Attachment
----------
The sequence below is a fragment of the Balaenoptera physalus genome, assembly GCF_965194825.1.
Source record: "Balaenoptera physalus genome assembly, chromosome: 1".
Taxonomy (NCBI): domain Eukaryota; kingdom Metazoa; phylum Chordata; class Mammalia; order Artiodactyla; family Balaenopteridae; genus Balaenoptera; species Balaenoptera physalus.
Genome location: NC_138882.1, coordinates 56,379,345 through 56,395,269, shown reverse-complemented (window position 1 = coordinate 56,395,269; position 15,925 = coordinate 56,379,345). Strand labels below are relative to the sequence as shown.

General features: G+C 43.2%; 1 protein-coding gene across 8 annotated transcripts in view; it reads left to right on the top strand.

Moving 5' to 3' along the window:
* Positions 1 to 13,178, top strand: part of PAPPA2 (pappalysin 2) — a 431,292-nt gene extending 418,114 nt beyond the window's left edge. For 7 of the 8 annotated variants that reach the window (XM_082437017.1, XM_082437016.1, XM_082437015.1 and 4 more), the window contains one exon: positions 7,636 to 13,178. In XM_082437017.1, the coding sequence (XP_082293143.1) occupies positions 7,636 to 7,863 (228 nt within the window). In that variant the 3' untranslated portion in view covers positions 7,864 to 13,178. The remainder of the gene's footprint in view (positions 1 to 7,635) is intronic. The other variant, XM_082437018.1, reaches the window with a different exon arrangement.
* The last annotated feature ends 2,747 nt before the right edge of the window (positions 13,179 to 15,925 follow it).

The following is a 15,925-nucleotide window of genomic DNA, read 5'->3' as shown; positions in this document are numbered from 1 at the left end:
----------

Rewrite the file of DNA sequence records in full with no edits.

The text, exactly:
The sequence below is a fragment of the Balaenoptera physalus genome, assembly GCF_965194825.1.
Source record: "Balaenoptera physalus genome assembly, chromosome: 1".
Taxonomy (NCBI): domain Eukaryota; kingdom Metazoa; phylum Chordata; class Mammalia; order Artiodactyla; family Balaenopteridae; genus Balaenoptera; species Balaenoptera physalus.
Genome location: NC_138882.1, coordinates 56,379,345 through 56,395,269, shown reverse-complemented (window position 1 = coordinate 56,395,269; position 15,925 = coordinate 56,379,345). Strand labels below are relative to the sequence as shown.

General features: G+C 43.2%; 1 protein-coding gene across 8 annotated transcripts in view; it reads left to right on the top strand.

Moving 5' to 3' along the window:
* Positions 1 to 13,178, top strand: part of PAPPA2 (pappalysin 2) — a 431,292-nt gene extending 418,114 nt beyond the window's left edge. For 7 of the 8 annotated variants that reach the window (XM_082437017.1, XM_082437016.1, XM_082437015.1 and 4 more), the window contains one exon: positions 7,636 to 13,178. In XM_082437017.1, the coding sequence (XP_082293143.1) occupies positions 7,636 to 7,863 (228 nt within the window). In that variant the 3' untranslated portion in view covers positions 7,864 to 13,178. The remainder of the gene's footprint in view (positions 1 to 7,635) is intronic. The other variant, XM_082437018.1, reaches the window with a different exon arrangement.
* The last annotated feature ends 2,747 nt before the right edge of the window (positions 13,179 to 15,925 follow it).

The following is a 15,925-nucleotide window of genomic DNA, read 5'->3' as shown; positions in this document are numbered from 1 at the left end: